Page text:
It’s time to set a new goal for me. I haven’t set goals for a long time, because I did not have the time, confidence and energy to commit myself to them. And I also did not really believe in goals anymore. So why would I set goals? It would be utter pointless, since I would only fail in achieving them.
I’ll write another time about how and why I lost the time, energy and confidence to work on goals, that’s too long a story for this post. For now I can simply state that I found them back again. As far as regaining faith in goals … well I’m still not totally convinced yet. But again, that’s also too long a story for this blog post.
Ironically, I intially started to use both angles as an introduction for this post, but both of them became too long and distracted attention away from my main point:
I have a new goal!
So for the purpose of this post, I can simply say that I found the time, energy and confidence back to work on a goal I believe in, without elaborating on those. I’ll do that in other posts
In the past I had a tendency to work on several goals at the same time, and by doing so I discovered that it was difficult to work with more than one goal simultaneously for several reasons. I’m not going to do that again. Just one single goal.
Value = Energy
The goal should also give me energy. I’ve found that the best way to accomplish that is by making sure it complies with the following two things:
- Align it with my personal core values
- Getting positive results
If you’ve been following me on this blog for a while, you’ll know that I like to use my personal core values as a guideline to set goals. I have five core values, and the more values I can serve with a goal, the greater the probability that it’s going to be successful, and that it’s going to give me energy.
Seeing progress is also giving me energy, but in a way that one aligns with my value Growth too. The progress is something I need to visualize though, and that’s why I’m choosing a very measurable goal.
So what’s the goal you may be wondering by now?
My new goal
To reach financial freedom on a basic level by the end of 2013.
Values and definitions
What values do I serve with this goal? How do I keep track of progress? And … what do I mean exactly with this goal? Those are all valid questions. let’s answer them.
This goal serves several of my personal core values, directly or indirectly. First and foremost it servers my value of Freedom. Financial freedom is something I really want to achieve, as it gives freedom by removing limitations of options in life caused by expense levels (who in turn are a result of choices in the past).
But it also serves Growth. I need to grow on several levels to achieve this goal, and as such there’s a growth factor involved, which in turn aligns with my values.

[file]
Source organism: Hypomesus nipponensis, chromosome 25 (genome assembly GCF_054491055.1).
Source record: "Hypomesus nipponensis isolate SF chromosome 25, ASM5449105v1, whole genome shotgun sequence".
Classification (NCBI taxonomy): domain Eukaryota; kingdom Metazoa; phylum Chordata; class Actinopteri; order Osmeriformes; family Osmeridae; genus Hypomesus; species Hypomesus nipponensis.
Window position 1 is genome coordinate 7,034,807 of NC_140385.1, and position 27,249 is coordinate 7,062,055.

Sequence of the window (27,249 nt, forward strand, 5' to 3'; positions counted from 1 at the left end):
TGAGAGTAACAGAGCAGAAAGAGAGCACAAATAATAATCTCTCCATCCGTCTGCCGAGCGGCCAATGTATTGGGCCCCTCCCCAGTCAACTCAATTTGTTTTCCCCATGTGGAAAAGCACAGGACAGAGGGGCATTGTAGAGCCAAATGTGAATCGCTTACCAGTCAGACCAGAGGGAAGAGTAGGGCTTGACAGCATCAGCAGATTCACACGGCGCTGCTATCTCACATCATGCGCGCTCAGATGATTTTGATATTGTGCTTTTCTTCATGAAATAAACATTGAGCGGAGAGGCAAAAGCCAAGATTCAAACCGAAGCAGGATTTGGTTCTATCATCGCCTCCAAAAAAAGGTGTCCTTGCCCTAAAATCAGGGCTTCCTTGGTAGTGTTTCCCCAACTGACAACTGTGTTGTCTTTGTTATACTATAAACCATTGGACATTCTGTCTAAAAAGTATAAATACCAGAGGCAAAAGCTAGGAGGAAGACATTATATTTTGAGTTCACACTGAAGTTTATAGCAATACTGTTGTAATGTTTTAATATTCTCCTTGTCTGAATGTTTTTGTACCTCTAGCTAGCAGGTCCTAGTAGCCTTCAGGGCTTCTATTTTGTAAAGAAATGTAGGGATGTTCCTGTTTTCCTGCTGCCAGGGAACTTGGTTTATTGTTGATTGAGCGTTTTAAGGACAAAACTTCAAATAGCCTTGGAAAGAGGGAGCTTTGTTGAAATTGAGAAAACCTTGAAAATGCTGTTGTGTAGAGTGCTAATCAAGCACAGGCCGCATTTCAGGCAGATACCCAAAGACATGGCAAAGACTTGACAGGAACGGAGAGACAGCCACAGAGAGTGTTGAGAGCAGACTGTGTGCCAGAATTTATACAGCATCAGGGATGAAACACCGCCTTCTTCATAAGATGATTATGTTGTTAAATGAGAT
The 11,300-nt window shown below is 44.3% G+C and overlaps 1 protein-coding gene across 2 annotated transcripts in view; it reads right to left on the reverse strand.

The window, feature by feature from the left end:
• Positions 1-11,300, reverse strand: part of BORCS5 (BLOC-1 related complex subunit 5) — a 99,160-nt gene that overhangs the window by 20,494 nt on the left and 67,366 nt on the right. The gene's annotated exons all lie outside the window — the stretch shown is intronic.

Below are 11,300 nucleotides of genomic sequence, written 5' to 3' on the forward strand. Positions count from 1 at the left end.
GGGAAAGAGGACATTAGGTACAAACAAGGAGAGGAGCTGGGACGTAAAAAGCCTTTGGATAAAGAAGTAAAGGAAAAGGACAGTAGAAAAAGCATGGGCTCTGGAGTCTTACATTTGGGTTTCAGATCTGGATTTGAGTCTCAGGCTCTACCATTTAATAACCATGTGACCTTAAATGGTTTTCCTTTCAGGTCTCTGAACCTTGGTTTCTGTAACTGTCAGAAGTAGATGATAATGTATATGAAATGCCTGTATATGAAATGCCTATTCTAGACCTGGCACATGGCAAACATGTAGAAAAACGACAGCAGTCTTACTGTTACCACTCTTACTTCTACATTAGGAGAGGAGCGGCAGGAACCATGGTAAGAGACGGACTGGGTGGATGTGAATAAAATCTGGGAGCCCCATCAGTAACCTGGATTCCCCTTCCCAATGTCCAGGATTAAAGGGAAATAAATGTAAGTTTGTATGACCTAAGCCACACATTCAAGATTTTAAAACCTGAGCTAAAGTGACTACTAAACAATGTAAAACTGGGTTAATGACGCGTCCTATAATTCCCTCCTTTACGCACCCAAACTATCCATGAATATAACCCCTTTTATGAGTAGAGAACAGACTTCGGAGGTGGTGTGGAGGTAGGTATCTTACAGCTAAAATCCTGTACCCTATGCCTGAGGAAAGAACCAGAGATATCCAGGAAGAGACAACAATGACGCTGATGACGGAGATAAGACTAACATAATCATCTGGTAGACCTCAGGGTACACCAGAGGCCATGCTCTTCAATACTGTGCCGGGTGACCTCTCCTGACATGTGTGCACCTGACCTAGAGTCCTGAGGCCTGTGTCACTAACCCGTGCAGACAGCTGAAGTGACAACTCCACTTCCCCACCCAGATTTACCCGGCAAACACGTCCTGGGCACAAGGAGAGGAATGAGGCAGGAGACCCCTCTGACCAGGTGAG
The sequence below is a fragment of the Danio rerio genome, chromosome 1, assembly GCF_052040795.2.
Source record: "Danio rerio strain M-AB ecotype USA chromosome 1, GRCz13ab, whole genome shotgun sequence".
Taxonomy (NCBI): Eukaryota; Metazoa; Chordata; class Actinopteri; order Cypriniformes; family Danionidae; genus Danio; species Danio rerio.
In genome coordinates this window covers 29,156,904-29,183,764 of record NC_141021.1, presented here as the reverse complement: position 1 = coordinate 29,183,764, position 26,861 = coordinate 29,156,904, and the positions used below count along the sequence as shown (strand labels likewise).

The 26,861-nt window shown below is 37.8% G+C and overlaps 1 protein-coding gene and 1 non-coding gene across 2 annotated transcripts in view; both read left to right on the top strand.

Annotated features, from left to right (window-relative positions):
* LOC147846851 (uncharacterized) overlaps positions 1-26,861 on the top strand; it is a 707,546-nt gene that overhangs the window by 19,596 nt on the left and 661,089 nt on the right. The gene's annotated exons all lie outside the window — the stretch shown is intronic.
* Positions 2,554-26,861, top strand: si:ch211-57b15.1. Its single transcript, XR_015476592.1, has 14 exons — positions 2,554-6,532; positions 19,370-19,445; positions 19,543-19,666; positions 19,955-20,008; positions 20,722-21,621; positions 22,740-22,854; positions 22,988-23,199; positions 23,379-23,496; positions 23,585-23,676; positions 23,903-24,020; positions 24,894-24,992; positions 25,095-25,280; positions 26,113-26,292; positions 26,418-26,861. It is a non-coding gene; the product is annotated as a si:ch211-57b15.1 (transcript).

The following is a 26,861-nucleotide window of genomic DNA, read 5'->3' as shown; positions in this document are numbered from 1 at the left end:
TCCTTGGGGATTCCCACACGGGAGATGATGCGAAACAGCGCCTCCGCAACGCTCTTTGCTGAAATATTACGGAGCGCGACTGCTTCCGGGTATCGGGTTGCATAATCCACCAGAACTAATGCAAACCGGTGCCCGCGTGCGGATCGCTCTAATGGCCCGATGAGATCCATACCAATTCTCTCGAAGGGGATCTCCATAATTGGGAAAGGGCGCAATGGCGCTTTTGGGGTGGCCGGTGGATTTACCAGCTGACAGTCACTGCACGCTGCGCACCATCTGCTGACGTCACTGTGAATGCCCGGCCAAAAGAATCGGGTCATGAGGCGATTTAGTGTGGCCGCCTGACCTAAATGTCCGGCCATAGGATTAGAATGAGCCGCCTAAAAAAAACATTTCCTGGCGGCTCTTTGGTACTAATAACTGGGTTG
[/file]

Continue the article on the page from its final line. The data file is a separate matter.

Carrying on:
The other three values – Fun, Love and Authenticity – are not served directly by this goal. I need to make sure to guard those, and not go into negative territory on any one of them. Lack of growth is acceptable, but moving into negative territory is not.
Specifying the goal in more detail
Since it’s not really a measurable goal in its current form yet, I have to do some more detailing. Let’s start with defining some of the terms that are related to this goal.
First, my definition of financial freedom is when you don’t HAVE to work to pay your expenses. Or – more along the lines of what Robert Kiyosaki uses in his book Rich Dad, Poor Dad – it’s when the sum of passive and portfolio income is equal or greater than your expenses.
That leads us to two new terms to define on the income side, passive income and portfolio income. Investopedia defines passive income as earnings an individual derives from a rental property, limited partnership or other enterprise in which he or she is not actively involved. Wikipedia has a defintion that’s a bit broader: income received on a regular basis, with little effort required to maintain it. Portfolio income as defined by Investopedia is income from investments, including dividends, interest, royalties and capital gains.
That leads us to the expenses side of financial freedom. Expenses in my book is all the money flowing away from you in a way that does not translate into property. Expenses range from simple expenses for groceries to big expenses as mortgage payments.
Buying a car however is not an expense, because a car keeps at least a part of its value, and that value may be released again by selling it. Cars usually aren’t a good investment, because they lose value really fast, and in turn they cause all kinds of expenses, ranging from taxes and insurance to several (high priced) tanks of gas.
… on a basic level …
A final term to define is one of my own: the basic level. I stated that I want to achieve financial freedom on a basic level. So what is that basic level? For me that basic level is defined as all the expenses that are related to my home and living there. So this basic level is made up of mortgage payments, insurance, energy, and home related taxes.
As a result this goal translates into acquiring an income stream that is not a “paid-per-hour” type of income, but a low maintenance income stream that covers the expenses for being a home owner.
So that’s it. A new goal serving my values, focused on financial freedom with respect to being a home owner. I’m excited to work on it, and I’ll be sharing progress reports and more on this goal. I have some headway on this goal, as I do have some passive income sources already, but not nearly enough to cover for my housing expenses.
I’m excited! And I sure hope this new goal and the progress reports on be an original will also be of value to you.